Former Guantanamo Bay chief of staff to speak on campus tonight

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    Capt. Patrick Rabun, the former U.S. Navy Chief of Staff for Joint Task Force (JTF) in Guantanamo Bay, Cuba, will give a personal account of his experiences at the controversial military base tonight.

    Rabun volunteered as chief of staff for JTF Guantanamo Bay for nine months and is now commanding officer and professor of naval science for Naval ROTC at the University of San Diego.

    Assistant professor of criminal justice Michael Bachmann said he invited Rabun to be a guest speaker after he learned Rabun’s daughter is a TCU student and she shared information about her father’s work.

    According to the JTF Guantanamo Bay website, the mission of JTF is to conduct safe, humane, legal and transparent care and custody of detained enemy combatants, as well as collect intelligence and support for military commissions.

    Rabun will mainly be discussing issues surrounding the conditions of Guantanamo Bay and the treatment of detainees.

    According to an article by the Congressional Quarterly Researcher, the controversy over the treatment of Guantanamo detainees stems from disputes over the application of the Geneva Convention for detainees. The Geneva Convention is the set of treaties that determine military conduct during a time of war, including the treatment of prisoners and civilians. Interrogation methods at Guantanamo Bay have included “waterboarding,” sleep deprivation, and threatening prisoners with dogs.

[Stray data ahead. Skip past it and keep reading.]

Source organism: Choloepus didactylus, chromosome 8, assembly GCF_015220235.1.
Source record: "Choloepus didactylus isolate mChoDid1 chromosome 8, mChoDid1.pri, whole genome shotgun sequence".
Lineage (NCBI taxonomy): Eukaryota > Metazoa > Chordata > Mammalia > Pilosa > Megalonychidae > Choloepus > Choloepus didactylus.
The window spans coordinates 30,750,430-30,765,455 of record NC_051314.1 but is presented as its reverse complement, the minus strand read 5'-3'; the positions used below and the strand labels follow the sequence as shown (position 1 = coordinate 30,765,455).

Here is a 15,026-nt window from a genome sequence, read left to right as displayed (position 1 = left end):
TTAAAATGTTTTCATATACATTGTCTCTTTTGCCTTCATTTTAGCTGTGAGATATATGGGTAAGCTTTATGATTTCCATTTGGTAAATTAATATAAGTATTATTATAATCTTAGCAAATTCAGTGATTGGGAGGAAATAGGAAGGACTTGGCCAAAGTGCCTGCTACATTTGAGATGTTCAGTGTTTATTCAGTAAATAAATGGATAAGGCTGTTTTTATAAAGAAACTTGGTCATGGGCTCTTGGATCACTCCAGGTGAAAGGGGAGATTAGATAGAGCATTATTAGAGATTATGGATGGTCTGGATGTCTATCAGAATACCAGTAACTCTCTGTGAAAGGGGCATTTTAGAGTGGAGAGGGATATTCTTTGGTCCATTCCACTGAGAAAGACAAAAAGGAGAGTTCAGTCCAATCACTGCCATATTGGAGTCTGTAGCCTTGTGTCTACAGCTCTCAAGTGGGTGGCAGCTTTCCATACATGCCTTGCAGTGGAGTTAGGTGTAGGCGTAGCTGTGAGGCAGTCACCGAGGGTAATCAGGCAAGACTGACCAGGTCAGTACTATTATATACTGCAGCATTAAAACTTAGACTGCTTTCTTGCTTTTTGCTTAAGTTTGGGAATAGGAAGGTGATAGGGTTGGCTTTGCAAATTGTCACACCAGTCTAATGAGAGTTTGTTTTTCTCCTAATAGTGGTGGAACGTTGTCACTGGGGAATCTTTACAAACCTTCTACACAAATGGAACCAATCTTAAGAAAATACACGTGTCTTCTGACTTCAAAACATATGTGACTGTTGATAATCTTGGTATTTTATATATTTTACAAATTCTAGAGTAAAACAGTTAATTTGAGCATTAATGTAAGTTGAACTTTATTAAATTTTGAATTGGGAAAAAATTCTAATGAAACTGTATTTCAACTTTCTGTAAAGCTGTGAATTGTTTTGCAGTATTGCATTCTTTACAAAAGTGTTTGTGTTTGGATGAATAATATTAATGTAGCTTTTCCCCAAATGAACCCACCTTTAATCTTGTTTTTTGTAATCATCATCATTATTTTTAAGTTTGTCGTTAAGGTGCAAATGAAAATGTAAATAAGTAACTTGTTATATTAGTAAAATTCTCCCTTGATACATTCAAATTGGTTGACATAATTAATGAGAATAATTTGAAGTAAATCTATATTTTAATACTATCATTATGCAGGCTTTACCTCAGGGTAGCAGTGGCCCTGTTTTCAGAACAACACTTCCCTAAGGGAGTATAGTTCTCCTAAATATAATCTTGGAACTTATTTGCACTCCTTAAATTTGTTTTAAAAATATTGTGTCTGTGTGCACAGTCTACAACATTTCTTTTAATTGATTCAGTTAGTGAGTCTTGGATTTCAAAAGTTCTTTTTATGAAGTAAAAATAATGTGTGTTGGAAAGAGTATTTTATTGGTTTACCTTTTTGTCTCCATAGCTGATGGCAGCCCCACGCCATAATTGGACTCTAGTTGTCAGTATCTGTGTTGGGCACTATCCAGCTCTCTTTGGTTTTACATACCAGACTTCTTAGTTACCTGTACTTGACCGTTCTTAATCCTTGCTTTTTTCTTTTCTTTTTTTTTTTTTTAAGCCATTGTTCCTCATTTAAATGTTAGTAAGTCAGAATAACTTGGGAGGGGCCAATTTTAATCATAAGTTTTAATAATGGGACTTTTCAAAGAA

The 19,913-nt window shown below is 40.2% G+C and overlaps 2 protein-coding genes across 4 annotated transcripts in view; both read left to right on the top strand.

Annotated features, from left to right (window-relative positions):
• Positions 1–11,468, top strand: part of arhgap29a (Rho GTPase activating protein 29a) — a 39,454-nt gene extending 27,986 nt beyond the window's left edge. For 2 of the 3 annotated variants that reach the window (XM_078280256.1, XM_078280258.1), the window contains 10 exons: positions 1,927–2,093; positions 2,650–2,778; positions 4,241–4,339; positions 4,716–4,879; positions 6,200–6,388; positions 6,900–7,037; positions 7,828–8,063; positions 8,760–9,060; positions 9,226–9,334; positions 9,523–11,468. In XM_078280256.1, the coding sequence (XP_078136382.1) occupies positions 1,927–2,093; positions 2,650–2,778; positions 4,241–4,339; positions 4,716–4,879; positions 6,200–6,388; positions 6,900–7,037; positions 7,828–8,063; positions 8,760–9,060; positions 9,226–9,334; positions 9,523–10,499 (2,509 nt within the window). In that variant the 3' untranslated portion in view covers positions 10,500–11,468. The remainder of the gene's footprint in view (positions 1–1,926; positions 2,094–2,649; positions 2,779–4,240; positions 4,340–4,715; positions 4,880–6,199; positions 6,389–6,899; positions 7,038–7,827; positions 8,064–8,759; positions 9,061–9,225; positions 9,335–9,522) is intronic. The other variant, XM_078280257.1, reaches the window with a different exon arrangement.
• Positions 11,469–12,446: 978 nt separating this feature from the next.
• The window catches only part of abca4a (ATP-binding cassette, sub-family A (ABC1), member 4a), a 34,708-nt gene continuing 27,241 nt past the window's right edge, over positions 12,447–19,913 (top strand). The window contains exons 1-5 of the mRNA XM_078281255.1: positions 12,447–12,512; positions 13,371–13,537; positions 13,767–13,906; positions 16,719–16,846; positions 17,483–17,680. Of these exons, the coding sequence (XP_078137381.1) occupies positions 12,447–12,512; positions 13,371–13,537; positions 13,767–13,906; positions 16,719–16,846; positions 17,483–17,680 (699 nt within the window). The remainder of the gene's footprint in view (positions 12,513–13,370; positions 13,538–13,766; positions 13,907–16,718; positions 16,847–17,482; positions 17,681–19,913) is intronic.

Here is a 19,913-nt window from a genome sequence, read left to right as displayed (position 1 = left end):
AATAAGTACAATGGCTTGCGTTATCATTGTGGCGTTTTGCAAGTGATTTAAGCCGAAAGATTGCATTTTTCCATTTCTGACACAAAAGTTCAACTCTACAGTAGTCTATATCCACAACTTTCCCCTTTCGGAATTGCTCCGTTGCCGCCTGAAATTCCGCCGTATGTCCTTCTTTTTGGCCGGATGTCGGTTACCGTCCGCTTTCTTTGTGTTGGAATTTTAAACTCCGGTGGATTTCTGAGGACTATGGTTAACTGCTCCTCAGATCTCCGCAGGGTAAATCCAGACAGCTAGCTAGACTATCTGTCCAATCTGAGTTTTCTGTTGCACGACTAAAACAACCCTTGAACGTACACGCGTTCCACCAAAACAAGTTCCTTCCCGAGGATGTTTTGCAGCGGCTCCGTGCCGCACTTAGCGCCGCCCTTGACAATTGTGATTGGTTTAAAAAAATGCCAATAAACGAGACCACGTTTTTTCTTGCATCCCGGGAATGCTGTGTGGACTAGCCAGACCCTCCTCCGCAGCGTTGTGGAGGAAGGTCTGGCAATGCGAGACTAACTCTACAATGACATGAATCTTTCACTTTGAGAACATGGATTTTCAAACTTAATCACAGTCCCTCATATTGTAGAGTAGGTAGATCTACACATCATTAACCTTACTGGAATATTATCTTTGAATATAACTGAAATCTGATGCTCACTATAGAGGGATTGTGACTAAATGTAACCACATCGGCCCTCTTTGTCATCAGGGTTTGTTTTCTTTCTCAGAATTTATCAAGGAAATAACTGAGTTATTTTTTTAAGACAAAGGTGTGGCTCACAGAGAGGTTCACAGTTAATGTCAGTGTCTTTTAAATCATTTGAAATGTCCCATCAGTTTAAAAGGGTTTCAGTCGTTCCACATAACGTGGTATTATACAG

In this regard, many view Guantanamo Bay as a hot-button topic.

    Patrick Kinkade, associate professor of criminal justice, said he views Rabun’s lecture as “a unique opportunity to gain insight into the back stage operations of a policy that gained a lot of notoriety, not only in this country but the world at large.”

    Rabun will also address the challenges to the guard force and explain what the JTF mission entails.

    Bachmann said he hopes through Rabun’s lecture students are able to engage in a more general discussion about implications concerning constitutional rights and the legality of different types of confinement. 

    “The importance of having such a discussion with our criminal justice students cannot be overemphasized, because the stakes for the U.S. criminal justice system and for the future of our long-standing tradition of constitutional due process protections are enormous,” he said.

    Rabun’s lecture is being presented by the AddRan College of Liberal Arts and the department of criminal justice.

    Rabun will speak at 6 p.m. on Thursday in the Sid Richardson Lecture Hall No. 1.

    There will be a question-and-answer period following the lecture.